But I have known several German-born Jews who escaped from Germany and came to the US where they volunteered to serve in the military and were promptly dispatched to the country of their birth. They could speak and read and write German and they provided essential help to the Allied war effort. I think of those German-born Jews as Jonahs.   

Auster reads The Book of Jonah as a moral tale. Almost everyone who writes about it does that. “if there is to be any justice at all, it must be a justice for everyone,” Auster writes. “No one can be excluded, or else there is no such thing as justice.” That sounds very 60ish. Near the thick of his interpretation of Pinocchio, Auster writes,” it is only in the darkness of solitude that the work of memory begins.” Perhaps so, though that sounds more like Isaac Bashevis Singer than any Sixties luminary. 

When one lives in the darkness of solitude, as I have lived, it can feel impossible to begin to remember. In my solitude, I could not retrieve my past or envision a future and so I felt trapped in the present. Therapy and meds, which were unavailable to the Biblical Jonah, pulled me out of my misery. So did meditation and yoga and my own spirituality.

Like Paul Auster, I have read, reread and pondered the Book of Jonah, though I am not a Biblical scholar and don’t know Hebrew. Still, the book has felt like a mirror and Jonah my destiny. My aunt Lily, who was born in Czarist Russia and who came to the US with her parents, read the Book of Jonah to me when I was a boy, and the Book of Daniel to my brother Daniel.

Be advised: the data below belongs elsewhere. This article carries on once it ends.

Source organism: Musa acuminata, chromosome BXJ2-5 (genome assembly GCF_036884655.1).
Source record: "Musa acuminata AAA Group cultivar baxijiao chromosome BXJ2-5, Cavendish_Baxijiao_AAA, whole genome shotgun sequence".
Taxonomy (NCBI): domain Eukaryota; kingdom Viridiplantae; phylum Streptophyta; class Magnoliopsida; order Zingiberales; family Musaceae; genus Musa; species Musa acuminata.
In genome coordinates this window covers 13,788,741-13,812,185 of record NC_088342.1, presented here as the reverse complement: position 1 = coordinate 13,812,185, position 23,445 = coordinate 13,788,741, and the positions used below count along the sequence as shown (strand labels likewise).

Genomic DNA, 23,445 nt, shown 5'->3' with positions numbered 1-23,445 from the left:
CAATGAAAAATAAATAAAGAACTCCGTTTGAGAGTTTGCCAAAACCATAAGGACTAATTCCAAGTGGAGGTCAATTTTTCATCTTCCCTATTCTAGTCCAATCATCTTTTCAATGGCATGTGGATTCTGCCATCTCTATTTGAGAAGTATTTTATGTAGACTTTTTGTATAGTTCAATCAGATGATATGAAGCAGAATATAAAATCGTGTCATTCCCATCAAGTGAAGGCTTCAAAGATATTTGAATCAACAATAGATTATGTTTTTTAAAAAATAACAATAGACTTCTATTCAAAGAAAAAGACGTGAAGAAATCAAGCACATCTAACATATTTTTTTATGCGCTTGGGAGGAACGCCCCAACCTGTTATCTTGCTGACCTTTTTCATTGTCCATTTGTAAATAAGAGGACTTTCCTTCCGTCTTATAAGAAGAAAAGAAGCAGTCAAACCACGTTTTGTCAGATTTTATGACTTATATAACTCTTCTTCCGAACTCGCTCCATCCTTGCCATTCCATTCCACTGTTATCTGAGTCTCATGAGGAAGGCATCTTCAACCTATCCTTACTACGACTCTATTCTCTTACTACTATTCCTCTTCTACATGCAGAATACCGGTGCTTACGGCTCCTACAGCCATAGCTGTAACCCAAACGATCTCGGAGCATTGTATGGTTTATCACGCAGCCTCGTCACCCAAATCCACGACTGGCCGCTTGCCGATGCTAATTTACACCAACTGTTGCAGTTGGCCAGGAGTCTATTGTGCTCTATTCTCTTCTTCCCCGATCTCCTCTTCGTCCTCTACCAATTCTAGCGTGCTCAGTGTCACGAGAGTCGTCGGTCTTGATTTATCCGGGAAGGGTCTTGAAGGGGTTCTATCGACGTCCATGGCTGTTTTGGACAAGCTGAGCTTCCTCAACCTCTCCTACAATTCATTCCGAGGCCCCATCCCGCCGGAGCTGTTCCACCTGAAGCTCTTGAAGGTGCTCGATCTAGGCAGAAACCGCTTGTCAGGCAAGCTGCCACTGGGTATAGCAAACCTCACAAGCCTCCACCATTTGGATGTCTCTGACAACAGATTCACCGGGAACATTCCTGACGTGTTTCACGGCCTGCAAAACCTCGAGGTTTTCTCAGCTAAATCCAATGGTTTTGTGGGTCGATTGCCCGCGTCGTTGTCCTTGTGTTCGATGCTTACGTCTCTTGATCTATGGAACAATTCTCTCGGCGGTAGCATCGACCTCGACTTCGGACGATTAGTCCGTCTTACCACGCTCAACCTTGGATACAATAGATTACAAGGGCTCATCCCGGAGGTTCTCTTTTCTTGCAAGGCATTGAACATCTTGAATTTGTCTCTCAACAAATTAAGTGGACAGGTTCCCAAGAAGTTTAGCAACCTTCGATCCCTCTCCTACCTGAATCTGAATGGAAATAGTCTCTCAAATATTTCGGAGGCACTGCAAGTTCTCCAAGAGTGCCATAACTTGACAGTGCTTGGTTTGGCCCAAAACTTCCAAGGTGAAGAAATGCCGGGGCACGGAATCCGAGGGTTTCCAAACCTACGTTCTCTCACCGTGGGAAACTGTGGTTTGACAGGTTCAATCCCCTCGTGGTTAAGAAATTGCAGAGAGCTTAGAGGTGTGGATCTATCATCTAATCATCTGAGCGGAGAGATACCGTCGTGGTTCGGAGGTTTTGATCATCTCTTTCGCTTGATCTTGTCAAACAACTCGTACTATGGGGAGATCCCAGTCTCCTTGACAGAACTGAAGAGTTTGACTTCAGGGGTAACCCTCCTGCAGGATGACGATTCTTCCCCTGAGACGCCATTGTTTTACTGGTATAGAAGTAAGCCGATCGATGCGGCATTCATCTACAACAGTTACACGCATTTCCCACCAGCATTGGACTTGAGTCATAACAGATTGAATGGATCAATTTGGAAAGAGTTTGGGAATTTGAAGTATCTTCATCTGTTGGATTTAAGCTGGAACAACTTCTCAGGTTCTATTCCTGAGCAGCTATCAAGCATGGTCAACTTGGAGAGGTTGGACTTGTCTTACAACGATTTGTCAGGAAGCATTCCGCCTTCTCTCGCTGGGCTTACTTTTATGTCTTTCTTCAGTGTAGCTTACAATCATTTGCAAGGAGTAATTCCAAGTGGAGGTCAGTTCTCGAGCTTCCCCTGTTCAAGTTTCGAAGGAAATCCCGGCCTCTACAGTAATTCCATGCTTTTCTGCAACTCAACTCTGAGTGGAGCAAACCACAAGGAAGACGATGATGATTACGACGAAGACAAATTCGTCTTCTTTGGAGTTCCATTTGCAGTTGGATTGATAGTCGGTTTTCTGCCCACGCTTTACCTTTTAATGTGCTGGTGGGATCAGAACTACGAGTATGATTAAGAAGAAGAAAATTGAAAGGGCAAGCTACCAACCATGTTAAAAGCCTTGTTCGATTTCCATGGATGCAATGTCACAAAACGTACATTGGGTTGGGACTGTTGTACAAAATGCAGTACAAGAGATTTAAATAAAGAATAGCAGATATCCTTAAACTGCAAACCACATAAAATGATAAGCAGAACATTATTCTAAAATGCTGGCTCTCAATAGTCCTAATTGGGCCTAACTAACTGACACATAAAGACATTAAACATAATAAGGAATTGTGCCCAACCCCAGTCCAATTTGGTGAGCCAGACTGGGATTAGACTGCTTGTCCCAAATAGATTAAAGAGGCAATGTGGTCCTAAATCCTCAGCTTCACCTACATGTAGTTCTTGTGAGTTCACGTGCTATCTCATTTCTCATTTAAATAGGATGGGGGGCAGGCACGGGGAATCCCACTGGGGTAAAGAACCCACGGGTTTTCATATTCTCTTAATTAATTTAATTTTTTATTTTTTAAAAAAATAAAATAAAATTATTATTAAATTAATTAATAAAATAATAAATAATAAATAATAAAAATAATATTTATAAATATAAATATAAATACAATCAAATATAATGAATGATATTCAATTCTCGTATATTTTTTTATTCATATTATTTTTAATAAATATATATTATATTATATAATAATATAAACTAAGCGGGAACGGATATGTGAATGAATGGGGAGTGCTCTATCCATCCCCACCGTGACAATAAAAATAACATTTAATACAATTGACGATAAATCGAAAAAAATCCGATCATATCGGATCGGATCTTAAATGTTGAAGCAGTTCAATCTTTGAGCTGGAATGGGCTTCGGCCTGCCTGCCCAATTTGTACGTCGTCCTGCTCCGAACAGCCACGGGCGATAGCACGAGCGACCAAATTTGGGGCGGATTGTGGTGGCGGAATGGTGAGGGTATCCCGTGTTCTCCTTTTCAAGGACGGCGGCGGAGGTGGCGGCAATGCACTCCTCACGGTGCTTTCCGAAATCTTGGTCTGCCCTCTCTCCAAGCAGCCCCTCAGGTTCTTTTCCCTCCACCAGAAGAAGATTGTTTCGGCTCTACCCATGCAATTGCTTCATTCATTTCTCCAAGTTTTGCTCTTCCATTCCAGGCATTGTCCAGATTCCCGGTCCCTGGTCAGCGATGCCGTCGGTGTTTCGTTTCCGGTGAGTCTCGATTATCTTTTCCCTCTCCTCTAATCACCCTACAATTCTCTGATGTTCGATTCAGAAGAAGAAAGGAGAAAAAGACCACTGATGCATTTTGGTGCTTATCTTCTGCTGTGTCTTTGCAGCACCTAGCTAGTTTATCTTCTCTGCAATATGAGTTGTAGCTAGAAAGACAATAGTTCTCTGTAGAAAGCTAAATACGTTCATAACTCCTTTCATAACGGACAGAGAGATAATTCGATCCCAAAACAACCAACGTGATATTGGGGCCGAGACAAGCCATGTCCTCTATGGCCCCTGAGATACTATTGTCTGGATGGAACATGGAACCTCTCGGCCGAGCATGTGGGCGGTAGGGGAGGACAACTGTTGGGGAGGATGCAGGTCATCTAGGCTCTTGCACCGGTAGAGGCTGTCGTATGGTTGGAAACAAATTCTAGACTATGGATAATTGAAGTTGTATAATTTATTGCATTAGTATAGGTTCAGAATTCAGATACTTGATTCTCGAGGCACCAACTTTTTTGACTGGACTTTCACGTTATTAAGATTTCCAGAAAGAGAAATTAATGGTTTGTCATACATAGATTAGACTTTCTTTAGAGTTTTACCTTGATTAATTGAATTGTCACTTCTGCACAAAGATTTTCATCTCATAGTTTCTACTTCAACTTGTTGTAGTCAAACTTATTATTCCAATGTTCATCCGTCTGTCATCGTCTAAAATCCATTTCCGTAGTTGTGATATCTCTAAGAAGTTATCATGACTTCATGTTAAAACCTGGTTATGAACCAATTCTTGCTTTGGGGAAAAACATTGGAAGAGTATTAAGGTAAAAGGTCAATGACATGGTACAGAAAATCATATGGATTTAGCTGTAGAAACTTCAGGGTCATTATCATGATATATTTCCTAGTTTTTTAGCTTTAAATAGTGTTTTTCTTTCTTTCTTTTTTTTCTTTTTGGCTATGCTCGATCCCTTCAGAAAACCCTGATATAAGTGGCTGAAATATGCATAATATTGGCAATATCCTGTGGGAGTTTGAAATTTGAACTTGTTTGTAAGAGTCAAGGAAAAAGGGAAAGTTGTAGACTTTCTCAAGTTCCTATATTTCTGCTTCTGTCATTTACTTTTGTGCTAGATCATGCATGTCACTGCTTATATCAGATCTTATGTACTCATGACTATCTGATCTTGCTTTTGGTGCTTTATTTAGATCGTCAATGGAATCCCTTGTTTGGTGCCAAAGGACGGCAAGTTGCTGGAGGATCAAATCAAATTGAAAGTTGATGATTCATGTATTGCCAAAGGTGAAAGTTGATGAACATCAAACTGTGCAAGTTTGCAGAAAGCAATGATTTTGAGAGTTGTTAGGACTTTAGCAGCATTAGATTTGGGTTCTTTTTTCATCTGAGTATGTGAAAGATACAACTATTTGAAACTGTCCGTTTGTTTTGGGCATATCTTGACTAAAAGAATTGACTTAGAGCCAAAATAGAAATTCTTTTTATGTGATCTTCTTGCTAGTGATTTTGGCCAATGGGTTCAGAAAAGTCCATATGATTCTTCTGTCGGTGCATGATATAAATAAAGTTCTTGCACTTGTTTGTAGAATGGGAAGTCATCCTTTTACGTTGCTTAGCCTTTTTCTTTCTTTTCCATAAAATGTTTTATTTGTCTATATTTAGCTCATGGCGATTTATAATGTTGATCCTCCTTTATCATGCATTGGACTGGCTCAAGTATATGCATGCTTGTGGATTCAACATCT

I have come to regard the Prophet Jonah as one of the Bible’s iconic outsiders who apparently has no family, no friends and no community. If he does have a family, friends and a community that information isn’t included in the Old Testament. He’s an outcast among the sailors on the ship bound for Tar shish who toss him overboard, and an outcast and an outsider for the three days and three nights inside the whale, aka a leviathan. 

Outside the walls of the ancient city of Nineveh, he’s also alone, which is how Rembrandt sketched him in 1655, outside of the walls of the city solitary and in prayer. In 1621, Pieter Lastman, also a Dutch artist, depicted Jonah and the Whale in a surreal and colorful painting. In 1866, the French artist Gustave Doré sketched Jonah preaching to the Ninevites. Through the ages, the prophet hasn’t lost his popular appeal. In fact, he’s probably more popular now than ever before with at least half-a-dozen picture books for kids in English and Hebrew.